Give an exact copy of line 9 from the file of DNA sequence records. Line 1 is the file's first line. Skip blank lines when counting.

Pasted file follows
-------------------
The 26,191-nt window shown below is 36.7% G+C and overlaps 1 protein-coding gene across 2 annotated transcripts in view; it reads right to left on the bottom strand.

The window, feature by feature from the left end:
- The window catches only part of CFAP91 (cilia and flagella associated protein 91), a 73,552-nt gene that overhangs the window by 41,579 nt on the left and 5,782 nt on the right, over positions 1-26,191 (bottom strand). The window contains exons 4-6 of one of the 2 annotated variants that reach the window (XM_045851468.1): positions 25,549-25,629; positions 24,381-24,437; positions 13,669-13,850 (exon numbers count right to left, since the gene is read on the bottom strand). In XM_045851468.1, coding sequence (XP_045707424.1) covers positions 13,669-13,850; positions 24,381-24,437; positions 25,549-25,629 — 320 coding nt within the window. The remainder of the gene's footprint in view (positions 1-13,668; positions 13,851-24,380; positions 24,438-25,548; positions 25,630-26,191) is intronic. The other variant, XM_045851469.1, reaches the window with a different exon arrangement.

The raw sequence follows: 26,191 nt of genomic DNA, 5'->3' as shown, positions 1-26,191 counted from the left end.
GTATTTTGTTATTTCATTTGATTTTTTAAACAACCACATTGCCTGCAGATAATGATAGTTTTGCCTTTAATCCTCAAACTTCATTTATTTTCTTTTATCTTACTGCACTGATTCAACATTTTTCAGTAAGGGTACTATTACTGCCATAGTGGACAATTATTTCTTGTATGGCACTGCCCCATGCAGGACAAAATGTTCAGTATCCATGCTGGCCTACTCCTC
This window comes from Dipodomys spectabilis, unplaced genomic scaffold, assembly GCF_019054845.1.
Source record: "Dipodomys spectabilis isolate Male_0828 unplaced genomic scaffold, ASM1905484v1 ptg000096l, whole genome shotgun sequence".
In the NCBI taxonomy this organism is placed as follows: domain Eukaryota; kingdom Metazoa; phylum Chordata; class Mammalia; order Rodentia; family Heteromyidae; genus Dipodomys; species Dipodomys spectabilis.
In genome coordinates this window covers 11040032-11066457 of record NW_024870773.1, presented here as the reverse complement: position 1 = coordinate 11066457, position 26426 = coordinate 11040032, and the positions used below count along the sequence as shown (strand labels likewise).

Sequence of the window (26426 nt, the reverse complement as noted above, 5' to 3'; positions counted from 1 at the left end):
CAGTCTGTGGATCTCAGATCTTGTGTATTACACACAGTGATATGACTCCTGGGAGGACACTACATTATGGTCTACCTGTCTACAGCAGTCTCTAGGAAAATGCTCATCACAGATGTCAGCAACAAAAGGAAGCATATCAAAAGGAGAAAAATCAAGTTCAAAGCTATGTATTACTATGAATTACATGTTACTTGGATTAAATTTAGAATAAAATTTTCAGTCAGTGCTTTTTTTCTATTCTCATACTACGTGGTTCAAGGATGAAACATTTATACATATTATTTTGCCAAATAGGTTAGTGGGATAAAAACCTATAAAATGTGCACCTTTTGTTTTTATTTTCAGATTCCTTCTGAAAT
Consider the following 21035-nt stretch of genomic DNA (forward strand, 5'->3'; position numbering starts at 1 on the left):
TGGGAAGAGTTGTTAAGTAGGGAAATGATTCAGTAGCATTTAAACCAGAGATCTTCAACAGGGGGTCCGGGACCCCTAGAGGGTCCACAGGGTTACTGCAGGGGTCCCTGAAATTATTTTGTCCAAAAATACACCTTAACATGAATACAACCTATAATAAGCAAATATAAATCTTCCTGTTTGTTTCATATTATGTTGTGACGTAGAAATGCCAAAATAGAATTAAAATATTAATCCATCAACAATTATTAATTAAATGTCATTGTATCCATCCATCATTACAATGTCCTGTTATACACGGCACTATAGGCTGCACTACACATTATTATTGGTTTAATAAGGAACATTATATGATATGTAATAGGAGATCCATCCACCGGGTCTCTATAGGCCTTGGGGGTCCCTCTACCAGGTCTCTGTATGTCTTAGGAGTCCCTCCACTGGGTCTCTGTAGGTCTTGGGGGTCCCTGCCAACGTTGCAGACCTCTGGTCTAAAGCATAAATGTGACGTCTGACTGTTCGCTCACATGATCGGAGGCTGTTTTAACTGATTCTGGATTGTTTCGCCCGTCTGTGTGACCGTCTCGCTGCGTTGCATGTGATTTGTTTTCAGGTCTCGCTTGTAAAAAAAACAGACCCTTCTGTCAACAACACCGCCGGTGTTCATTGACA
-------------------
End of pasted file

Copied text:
In genome coordinates this window covers 11040032-11066457 of record NW_024870773.1, presented here as the reverse complement: position 1 = coordinate 11066457, position 26426 = coordinate 11040032, and the positions used below count along the sequence as shown (strand labels likewise).